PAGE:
Dennis Lehane’s big new book, The Given Day, is full of bloodshed, mayhem, power, corruption, and lies. It recalls his best-known book, Mystic River, and his series of five Boston-set private-investigator novels. But those books are set in modern times. For the new 700-plus-page historical novel, the Dorchester-raised author wrote about the era when World War I was winding down and a recession was calling.
This one is set mostly in the dense, dirty, immigrant-packed North End, where class and ethnic tensions run high. Anarchists are threatening violent revolt. A flu epidemic breaks out. The underpaid and overworked police threaten a strike. The Given Day has magnitude of size and scope. Which leads to the obvious question . . .
Is this your stab at the great American novel?
I think you’re insane if you try to write the Great American Novel. I think it’s doomed to failure. But I did fall into that trap. About a year into this book, I did get that feeling — I could really be onto something good, the critics will love this. And that’s a recipe for disaster.
What snapped you out of that mindset?
What happened was this writer, who’s a real good buddy, Tom Franklin, we were driving across the Mississippi a couple of years ago on a mini-book tour. I was really hung up on the book, the book was kicking my ass. He said, “Did you write the book you want to read? ’Cause that’s law No. 1.” What he taught was, write the book you want to read. Hopefully that translates to something more, and people say, “Boy, did I enjoy that ride.”
Still, it’s a massive book and covers a vast expanse.
I wanted to make a book that was like the epics I liked when I was growing up, that have star-crossed lovers and huge urgent events. Ultimately, I’m kind of a hybrid writer, the bastard child of pulp and literary fiction.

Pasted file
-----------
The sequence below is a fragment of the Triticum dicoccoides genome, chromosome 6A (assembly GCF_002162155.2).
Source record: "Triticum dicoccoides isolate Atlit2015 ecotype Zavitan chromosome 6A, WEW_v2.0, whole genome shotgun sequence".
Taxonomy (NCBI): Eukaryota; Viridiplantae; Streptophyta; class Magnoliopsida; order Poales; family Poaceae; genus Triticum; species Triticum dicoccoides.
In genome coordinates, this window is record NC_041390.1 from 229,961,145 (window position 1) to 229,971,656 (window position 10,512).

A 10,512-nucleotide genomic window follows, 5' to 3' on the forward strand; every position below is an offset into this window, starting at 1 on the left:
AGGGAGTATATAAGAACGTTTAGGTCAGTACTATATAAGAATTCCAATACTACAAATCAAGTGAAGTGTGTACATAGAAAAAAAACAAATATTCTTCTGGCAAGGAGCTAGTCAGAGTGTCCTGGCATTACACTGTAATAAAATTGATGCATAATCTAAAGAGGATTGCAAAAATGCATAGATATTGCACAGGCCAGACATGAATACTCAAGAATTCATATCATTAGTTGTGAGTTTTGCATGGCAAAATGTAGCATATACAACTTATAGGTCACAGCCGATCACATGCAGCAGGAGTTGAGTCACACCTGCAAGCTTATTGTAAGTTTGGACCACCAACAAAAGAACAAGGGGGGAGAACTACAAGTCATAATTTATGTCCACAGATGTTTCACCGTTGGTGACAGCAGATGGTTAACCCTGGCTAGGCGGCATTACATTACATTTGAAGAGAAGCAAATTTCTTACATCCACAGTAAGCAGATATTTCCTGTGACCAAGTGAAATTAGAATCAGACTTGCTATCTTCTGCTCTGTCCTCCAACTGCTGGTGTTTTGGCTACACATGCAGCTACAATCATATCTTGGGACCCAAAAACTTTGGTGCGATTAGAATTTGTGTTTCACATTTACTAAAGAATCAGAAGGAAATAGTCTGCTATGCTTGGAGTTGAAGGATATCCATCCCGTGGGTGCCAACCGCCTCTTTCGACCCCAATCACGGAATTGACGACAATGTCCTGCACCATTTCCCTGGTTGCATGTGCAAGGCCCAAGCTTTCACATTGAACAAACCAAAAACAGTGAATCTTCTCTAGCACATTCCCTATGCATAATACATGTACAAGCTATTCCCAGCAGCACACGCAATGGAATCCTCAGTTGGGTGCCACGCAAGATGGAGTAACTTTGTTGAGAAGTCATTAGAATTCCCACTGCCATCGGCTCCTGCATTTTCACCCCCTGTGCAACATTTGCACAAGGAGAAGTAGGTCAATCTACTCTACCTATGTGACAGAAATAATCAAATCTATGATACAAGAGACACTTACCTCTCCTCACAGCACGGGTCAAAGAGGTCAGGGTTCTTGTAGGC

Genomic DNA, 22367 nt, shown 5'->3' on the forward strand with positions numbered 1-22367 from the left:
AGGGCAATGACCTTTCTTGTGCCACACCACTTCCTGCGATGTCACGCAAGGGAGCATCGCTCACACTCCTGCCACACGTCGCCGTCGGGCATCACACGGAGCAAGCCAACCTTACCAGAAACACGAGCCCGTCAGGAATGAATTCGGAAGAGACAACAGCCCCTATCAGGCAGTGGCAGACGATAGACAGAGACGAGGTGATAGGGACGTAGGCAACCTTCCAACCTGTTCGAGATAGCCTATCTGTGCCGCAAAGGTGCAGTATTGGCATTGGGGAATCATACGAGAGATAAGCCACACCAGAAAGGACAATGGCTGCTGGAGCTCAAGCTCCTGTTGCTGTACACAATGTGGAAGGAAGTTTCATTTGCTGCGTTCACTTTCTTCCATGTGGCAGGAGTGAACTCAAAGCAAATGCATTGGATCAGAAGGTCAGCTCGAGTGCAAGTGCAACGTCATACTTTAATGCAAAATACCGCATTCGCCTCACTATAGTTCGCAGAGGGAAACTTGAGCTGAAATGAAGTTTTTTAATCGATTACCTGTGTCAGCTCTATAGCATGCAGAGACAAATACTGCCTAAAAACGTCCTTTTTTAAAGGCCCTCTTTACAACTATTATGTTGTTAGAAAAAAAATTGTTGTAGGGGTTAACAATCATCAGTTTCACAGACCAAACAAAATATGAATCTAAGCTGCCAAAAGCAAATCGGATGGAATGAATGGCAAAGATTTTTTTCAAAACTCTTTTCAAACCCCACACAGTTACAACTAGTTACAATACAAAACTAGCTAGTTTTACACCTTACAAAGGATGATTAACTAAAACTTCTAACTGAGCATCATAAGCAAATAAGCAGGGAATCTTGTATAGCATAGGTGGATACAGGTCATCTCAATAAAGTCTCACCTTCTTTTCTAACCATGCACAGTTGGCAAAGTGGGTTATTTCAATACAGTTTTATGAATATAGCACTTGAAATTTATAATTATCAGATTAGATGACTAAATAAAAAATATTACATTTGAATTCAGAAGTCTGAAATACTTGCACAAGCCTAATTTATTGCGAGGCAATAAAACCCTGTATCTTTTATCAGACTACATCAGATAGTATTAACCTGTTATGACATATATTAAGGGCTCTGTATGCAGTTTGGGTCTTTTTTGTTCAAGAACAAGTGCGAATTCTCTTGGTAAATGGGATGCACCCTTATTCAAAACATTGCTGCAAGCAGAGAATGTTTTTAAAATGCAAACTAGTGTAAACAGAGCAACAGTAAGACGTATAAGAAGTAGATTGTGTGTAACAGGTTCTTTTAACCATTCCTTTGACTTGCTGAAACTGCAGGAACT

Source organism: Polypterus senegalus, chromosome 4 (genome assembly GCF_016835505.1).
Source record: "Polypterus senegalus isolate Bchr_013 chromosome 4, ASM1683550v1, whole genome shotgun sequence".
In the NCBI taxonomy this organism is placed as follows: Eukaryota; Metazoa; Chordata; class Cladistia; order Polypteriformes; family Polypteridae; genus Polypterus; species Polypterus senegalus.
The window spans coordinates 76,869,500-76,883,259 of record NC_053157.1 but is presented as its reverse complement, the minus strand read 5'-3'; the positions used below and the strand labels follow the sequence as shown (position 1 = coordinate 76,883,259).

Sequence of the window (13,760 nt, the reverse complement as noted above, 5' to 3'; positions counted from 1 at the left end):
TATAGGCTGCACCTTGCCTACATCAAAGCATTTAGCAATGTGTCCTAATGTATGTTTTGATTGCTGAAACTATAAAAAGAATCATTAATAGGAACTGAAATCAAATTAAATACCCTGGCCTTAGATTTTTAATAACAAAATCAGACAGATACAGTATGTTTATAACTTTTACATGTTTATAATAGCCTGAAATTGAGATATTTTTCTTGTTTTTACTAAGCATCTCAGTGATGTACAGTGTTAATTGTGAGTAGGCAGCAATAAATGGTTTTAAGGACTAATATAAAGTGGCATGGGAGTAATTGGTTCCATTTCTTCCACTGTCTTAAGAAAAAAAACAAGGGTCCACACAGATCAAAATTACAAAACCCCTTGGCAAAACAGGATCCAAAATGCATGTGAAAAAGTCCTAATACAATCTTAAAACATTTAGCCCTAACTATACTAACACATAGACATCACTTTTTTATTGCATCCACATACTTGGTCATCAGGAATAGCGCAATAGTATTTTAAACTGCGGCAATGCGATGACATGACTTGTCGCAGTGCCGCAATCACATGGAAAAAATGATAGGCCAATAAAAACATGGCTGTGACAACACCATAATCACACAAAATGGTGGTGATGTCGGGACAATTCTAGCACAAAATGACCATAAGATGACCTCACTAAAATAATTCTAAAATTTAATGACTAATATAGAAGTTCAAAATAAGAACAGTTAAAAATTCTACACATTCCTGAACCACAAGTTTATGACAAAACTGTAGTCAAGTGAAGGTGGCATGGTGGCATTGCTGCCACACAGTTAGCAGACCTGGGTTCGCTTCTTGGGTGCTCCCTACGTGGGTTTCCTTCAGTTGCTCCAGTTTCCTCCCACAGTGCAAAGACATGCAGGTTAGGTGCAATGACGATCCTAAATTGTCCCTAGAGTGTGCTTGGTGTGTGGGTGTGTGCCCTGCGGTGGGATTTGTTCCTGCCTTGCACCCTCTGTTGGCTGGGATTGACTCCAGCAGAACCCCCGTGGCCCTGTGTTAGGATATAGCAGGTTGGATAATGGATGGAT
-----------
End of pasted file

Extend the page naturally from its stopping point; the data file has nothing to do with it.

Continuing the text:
The Given Day took five years to research and write — a long haul.
If you treat the process with any reverence, I think you write in a consistent state of fear, if not terror. “How the fuck am I gonna finish this? What did I get myself into? This is going to be the one everyone figures out I’m full of shit.”
Your Boston of 1918–1919 is pretty ugly.
You know that French term fin de siècle [end of the century]? Basically, it means the end times are coming. After World War I, given everything that happened — nations losing young men in their prime, a whole generation just wiped out, you have a fucking flu and it wipes out 200 million people worldwide. And you’re an immigrant living in the North End, which got hit the hardest because of the overcrowding. Then maybe you’re surviving that and a molasses tank explodes. What is your perspective? It had to be that the world was ending. You had to believe life is short. Live it while you can.
No one’s good or bad. Practically every character is a mix.
I think that’s true in virtually everybody. I think it’s ludicrous to think there’s anybody out who’s purely good. Every now and then, there’s somebody out there who’s pure evil. You can say Hitler was crazy, but then explain Stalin! If that ain’t evil, then there’s no such word. In this book, most people come out in shades of gray.